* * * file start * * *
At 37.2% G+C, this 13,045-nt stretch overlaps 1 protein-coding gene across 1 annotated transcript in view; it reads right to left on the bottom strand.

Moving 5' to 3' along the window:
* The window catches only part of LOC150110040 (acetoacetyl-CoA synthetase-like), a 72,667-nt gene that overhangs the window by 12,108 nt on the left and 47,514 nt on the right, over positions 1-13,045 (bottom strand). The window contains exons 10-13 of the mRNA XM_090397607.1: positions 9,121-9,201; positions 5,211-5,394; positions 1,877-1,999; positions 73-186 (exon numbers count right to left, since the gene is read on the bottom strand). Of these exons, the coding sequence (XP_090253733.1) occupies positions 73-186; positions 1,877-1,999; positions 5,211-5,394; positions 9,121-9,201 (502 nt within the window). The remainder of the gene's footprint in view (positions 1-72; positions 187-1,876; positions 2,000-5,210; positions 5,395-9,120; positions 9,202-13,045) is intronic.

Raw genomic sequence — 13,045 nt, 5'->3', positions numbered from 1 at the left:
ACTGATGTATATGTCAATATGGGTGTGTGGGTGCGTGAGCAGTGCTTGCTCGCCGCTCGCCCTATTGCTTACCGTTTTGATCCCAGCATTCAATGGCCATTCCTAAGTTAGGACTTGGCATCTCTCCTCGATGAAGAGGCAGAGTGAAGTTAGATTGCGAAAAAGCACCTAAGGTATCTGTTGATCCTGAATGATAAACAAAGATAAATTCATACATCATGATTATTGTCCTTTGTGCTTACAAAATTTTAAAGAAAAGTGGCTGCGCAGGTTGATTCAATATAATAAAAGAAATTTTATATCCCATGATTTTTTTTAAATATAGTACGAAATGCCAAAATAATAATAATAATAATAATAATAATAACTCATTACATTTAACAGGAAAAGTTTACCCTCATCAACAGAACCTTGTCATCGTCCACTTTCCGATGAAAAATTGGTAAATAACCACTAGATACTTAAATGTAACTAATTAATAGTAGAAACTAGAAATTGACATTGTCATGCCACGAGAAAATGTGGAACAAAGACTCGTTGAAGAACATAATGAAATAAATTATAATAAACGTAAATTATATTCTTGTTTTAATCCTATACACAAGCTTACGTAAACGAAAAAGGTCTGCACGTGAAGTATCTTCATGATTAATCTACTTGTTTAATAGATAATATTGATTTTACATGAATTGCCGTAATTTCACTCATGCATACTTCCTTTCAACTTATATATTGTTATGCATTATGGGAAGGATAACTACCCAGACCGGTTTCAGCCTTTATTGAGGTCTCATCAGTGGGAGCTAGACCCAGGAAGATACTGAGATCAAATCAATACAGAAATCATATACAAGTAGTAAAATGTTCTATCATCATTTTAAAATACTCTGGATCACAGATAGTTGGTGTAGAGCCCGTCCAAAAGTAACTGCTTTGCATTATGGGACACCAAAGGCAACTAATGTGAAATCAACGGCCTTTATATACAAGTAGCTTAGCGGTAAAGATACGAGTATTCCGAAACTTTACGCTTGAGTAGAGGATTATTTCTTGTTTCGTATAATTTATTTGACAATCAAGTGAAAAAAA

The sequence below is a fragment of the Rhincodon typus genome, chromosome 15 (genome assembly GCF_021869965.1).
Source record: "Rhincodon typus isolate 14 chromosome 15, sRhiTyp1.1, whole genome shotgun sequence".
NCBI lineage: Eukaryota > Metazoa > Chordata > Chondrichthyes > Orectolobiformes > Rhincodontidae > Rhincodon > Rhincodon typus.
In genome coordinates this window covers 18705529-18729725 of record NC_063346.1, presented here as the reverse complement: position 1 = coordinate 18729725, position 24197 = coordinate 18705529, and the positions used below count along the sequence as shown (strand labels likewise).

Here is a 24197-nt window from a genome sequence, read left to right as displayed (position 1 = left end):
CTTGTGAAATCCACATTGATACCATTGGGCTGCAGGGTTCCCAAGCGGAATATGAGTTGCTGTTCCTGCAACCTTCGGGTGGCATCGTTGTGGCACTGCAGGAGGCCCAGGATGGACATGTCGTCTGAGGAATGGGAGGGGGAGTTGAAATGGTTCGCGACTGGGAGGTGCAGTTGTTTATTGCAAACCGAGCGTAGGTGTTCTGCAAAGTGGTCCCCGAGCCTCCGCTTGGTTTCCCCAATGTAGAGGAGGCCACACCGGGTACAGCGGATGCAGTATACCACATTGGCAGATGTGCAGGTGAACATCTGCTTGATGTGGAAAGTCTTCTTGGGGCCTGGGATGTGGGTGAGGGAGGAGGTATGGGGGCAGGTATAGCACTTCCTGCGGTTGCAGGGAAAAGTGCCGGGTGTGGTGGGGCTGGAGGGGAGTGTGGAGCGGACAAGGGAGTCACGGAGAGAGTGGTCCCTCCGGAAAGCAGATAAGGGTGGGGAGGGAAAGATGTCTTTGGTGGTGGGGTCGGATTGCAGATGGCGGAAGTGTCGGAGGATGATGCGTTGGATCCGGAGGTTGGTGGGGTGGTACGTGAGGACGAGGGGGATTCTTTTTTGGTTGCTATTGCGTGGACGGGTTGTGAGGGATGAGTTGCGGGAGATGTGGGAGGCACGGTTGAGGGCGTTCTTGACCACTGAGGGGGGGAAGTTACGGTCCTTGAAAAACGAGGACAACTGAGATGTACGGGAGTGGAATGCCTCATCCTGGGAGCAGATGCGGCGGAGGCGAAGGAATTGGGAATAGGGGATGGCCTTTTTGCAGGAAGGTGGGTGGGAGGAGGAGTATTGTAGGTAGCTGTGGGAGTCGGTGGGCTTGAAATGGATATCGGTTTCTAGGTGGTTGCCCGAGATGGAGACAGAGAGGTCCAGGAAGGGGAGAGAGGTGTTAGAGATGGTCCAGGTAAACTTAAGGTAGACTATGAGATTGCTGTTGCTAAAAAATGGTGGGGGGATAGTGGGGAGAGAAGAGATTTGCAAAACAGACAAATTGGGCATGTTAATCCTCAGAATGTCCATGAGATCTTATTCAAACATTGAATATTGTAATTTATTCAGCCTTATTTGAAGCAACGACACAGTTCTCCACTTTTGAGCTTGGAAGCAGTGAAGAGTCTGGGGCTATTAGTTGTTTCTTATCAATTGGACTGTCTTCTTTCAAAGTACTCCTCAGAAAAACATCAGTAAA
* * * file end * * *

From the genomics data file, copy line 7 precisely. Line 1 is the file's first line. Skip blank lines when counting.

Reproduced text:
Source record: "Rhincodon typus isolate 14 chromosome 15, sRhiTyp1.1, whole genome shotgun sequence".